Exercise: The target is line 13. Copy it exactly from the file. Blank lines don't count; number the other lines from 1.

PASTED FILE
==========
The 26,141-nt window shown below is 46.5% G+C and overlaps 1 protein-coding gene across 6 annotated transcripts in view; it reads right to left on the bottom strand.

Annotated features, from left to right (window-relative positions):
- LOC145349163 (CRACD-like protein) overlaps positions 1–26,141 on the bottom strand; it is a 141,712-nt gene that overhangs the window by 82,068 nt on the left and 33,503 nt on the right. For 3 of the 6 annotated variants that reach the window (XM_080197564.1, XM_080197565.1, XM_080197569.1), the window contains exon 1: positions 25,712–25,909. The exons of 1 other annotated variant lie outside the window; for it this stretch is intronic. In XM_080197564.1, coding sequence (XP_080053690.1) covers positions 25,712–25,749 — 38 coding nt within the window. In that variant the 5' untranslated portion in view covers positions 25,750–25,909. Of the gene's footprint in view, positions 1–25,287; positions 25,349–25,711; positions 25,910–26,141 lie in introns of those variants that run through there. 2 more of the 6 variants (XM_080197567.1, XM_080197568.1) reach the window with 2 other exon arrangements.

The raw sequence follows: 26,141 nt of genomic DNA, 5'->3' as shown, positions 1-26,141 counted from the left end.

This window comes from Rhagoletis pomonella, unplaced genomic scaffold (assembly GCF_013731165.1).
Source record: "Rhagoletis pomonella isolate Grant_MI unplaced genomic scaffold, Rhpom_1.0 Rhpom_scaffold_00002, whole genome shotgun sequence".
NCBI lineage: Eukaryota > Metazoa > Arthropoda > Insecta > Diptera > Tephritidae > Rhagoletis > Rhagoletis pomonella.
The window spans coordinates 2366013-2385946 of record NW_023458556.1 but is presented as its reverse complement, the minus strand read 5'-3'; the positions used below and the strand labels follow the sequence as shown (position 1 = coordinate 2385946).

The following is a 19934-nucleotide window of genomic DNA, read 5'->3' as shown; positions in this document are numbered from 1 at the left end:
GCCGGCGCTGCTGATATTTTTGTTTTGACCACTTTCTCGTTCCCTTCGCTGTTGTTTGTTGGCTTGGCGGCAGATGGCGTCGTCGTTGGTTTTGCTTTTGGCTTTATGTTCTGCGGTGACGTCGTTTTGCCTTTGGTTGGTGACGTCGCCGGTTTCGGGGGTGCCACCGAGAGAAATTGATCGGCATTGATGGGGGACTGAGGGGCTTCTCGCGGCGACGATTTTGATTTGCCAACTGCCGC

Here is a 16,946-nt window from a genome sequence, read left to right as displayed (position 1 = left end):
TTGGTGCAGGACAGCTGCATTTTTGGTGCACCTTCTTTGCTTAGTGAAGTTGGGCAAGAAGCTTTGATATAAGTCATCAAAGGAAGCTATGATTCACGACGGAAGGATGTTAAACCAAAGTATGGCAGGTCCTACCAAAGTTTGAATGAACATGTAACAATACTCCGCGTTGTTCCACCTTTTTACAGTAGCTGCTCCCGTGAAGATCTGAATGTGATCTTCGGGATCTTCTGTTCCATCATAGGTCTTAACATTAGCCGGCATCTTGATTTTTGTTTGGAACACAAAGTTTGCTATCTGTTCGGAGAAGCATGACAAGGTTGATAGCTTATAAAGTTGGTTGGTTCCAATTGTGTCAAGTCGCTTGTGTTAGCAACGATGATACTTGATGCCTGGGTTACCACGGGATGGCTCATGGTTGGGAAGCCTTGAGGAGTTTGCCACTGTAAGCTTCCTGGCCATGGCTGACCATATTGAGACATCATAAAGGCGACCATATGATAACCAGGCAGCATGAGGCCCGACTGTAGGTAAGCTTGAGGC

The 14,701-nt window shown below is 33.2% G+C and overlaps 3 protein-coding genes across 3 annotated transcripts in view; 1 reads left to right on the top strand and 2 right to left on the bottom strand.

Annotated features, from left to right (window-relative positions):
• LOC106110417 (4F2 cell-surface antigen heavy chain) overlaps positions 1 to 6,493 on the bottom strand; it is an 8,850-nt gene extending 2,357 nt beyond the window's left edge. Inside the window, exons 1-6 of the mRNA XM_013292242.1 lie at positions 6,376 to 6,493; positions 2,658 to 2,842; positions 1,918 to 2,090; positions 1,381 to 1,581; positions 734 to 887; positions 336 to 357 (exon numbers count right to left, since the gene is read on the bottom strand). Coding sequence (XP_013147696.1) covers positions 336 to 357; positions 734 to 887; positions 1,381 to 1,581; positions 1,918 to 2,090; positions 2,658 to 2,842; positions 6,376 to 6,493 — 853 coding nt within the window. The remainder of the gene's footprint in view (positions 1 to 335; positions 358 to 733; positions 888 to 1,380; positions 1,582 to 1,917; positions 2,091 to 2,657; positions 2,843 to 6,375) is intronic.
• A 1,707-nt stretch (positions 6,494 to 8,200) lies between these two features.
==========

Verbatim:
The 14,701-nt window shown below is 33.2% G+C and overlaps 3 protein-coding genes across 3 annotated transcripts in view; 1 reads left to right on the top strand and 2 right to left on the bottom strand.